Wednesday, December 12, 2007

Science vs. religion clash: is a whale a fish?

What seems like a basic biological question blew up into a vitriolic public smackdown. Sound familiar?

In 1818, a whale oil dealer refused to pay a fish-product fine on whale oil, because a whale isn't a fish. The inspector insisted on the tax, and a spirited court and public battle played out.

This struggle sounds silly today, but it ignited a culture clash much like the current struggle over evolution and creation in public schools.

Ultimately a jury ruled that a "whale is a fish," until the New York legislature settled the matter by voting that whales are not fish. I knew we could count on NY.

This fascinating tale comes from D. Graham Burnett in Trying Leviathan: The Nineteenth-Century New York Court Case That Put the Whale on Trial and Challenged the Order of Nature.

The Princeton University website says this about the book:

In Moby-Dick, Ishmael declares, "Be it known that, waiving all argument, I take the good old fashioned ground that a whale is a fish, and call upon holy Jonah to back me." Few readers today know just how much argument Ishmael is waiving aside. In fact, Melville's antihero here takes sides in one of the great controversies of the early nineteenth century--one that ultimately had to be resolved in the courts of New York City. In Trying Leviathan, D. Graham Burnett recovers the strange story of Maurice v. Judd, an 1818 trial that pitted the new sciences of taxonomy against the then-popular--and biblically sanctioned--view that the whale was a fish. The immediate dispute was mundane: whether whale oil was fish oil and therefore subject to state inspection. But the trial fueled a sensational public debate in which nothing less than the order of nature--and how we know it--was at stake. Burnett vividly re-creates the trial, during which a parade of experts--pea-coated whalemen, pompous philosophers, Jacobin lawyers--took the witness stand, brandishing books, drawings, and anatomical reports, and telling tall tales from whaling voyages. Falling in the middle of the century between Linnaeus and Darwin, the trial dramatized a revolutionary period that saw radical transformations in the understanding of the natural world. Out went comfortable biblical categories, and in came new sorting methods based on the minutiae of interior anatomy--and louche details about the sexual behaviors of God's creatures.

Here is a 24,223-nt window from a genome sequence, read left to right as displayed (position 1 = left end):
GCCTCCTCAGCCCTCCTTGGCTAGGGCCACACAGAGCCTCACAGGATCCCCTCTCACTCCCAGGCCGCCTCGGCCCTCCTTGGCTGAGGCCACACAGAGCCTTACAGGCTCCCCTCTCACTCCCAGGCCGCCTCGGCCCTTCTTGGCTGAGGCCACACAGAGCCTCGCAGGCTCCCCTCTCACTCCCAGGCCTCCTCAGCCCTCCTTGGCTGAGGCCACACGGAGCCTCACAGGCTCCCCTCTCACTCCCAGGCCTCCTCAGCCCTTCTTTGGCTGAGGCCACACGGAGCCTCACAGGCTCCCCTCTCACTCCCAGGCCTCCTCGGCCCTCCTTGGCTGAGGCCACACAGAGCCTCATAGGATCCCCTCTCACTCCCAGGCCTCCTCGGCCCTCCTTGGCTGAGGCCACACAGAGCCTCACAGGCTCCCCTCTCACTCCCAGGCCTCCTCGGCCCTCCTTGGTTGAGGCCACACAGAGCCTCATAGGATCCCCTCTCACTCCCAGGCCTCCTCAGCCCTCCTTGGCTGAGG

When leviathan breached in New York in 1818, this strange beast churned both the natural and social orders--and not everyone would survive.


Paul Havlak said...

Actually, it makes sense for a court to stick with legislative intent -- if a law was passed with the understanding that whales were fish, they should be treated as legal fish.

And the legislature later, wisely, fixed the law as the scientific usage became more common.

But face it, the ancient definition of fish wasn't the modern taxonomic one, so "starfish" and "jellyfish" weren't such idiotic terms as they seem today.

Anonymous said...

Reminds me of another fierce religion/science fish debate, also dating back to the 1800's and continuing today, about whether Swordfish (and a few other species, e.g. sturgeon, turbot) are Kosher? In Jewish law, fish are kosher only if they possess fins and scales. All of these have fins. The question is, do they have scales...and are they the right kind of scales. Jewish law requires that for these scales to count, they must be "easily removable". But what is "easily removable" mean? Different groups of Jews remain split on this. For swordfish, one of the Jewish holy books, the Talmud, explicitly states that swordfish are kosher. However, even this has not resolved the argument, because "swordfish" or the Hebrew equivalent is a common, not a scientific, name and there remains an argument over what species this refers to. Go figure! PS: Jewish Law does appear to treat "fish" in much the same way as Magnuson-Stevens, as an inclusive term for all/most marine life.

Anonymous said...

In the US tomatoes are legally classified as a vegetable while botanically they are a fruit.

Unknown said...

I notice you're vice president for fish conservation. Given the issues presented here, do you care about _whale_ conservation?


Mark Powell said...

Well whales aren't fish but I do care about whale conservation too. Touche, nice point. Actually, comments here and on Pharyngula are right, the rules about fish duties may rightly target whales even if whales aren't fish.

The intersting part to me is the way religious and scientific figures weighed in, creating a culture clash of science vs. religion, using this issue as a place to pitch that battle.

Anonymous said...

I think you have also mentioned on this blog before, but there is still a question of whether or not sea turtles are fish. Again, from a religious point of view.

Jacquelyn said...

I had this fight with my brother. We're both Christians, and my brother continues to say a whale is a fish, even after I point out in the Bible where God said it was a fish. He ignored me. Then, I said "Since you believe the scientists, I guess you'd say a tomato is a fruit." He (and I) both believe a tomato is a vegetable. He responded "No, it isn't!" and went back to his computer.

Haoti said...

Very interesting argument. I never heard of this debate so it is welcome. Are whales fish are mammals? I guess it's more complicated than I thought.